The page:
He also is a major in the U.S. Army Judge Advocate General’s (JAG) Corps, where he has been a reservist since 2000. He is a veteran of Operation Enduring Freedom, serving in active duty form 2003-2004 and 2008-2009.
Before his service at the ethics commission, Steffen was assistant general counsel for the state Finance and Administration Cabinet and staff attorney for the Public Service Commission and the Labor Cabinet.
“John is uniquely qualified for the position of executive director at the registry,” registry chairman Craig Dilger, a Louisville attorney, said in a statement.
“His range of experiences will quickly prove to be a tremendous resource, not only for registry members and staff but also for candidates, committees, the media and the public.”
Steffen has a law degree from the University of Kentucky and a bachelor’s degree in history and government from Centre College.
“Kentucky Tonight,” a weekly public affairs show on the Kentucky Educational Television network, will start on March 30 its candidate programs for the May 19 primary elections.
Hosted by Bill Goodman, the programs will begin at 8 p.m. on KET and will also stream live at KET.org/live and be archived online.
The scheduled candidates are:
Republicans for State Treasurer
– Allison Ball
– State Rep. Kenneth Churchill Imes
Democrats for State Treasurer
– Neville Blakemore
– State Rep.Rick Nelson
April 20 (two-part)
Republicans for Attorney General
– Lawrence County Attorney Michael T. Hogan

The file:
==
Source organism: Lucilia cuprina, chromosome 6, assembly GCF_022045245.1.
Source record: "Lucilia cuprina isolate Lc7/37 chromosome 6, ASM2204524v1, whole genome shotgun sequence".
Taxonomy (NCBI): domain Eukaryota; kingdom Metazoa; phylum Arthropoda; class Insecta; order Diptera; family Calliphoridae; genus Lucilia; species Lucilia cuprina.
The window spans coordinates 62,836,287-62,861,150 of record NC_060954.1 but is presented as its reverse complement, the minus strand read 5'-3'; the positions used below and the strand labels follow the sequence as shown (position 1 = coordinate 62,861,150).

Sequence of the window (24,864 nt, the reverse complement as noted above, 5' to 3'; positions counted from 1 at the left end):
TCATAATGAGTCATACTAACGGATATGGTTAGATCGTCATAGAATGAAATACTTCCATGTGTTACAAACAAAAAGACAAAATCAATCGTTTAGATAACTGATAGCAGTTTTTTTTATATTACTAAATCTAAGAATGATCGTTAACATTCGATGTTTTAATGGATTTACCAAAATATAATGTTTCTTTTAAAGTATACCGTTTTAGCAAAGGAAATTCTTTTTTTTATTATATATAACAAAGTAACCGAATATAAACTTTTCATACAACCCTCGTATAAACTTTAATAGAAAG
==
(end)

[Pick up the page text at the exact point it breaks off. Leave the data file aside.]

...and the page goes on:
– State Sen. Whitney H. Westerfield
Republicans for Commissioner of Agriculture
– State Rep. Richard Heath
– State Rep. Ryan F. Quarles
KET plans to announce its programs for candidates for governor and lieutenant governor after April 10.
KET said candidates appearing on these programs have “demonstrated satisfaction of KET’s candidate invitation criteria, published at www.KET.org/candidate-invitation-criteria-2015.”
Live primary election night coverage from KET begins at 7 p.m. on May 19.
Prior to that, additional election coverage and analysis continues on “Comment on Kentucky,” and the topic of the May 18 Kentucky Tonight program will be the election.
Kentucky Tonight is a KET production, produced by Deidre Clark. Goodman is host and managing editor.
KET serve more than one million people each week via television, online and mobile.
FRANKFORT — Gov. Steve Beshear signed into law Monday a bill that will provide the University of Kentucky with $132.5 million in state bonds for a six-story medical research center.
“This projects represents the potential to improve the lives of so many, both within Kentucky where our health outcomes are so poor, and beyond,” Beshear said at a Capitol news conference with several legislators and Lisa Cassis, UK’s vice president of research.
University of Kentucky President Eli Capilouto was not able to attend because of a stomach virus.
House Bill 298, sponsored by Rep. Rick Rand, D-Bedford, and House Minority Leader Jeff Hoover, R-Jamestown, authorizes spending $5.6 million on debt payments for the bonds this year and $11 million in subsequent years.
UK will provide another $132.5 million for the project through research contracts and private donations.
Senate President Robert Stivers, R-Manchester, said the project is personal to him since he has had many relatives and friends treated at UK for cancer.
House Speaker Greg Stumbo, D-Prestonsburg, said the ramifications of the center are “wide-ranging.”
Stumbo also apologized to Capilouto, saying he initially thought Capilouto was “not up for the job” to be UK president but that Capilouto has proved him wrong.
The center, which would house researchers from several disciplines, is to be built on UK’s campus near South Limestone and Virginia Avenue.
UK plans to begin construction by the end of the year.
The health challenges those researchers will address include cancer, heart and pulmonary disease, stroke and other preventable illnesses.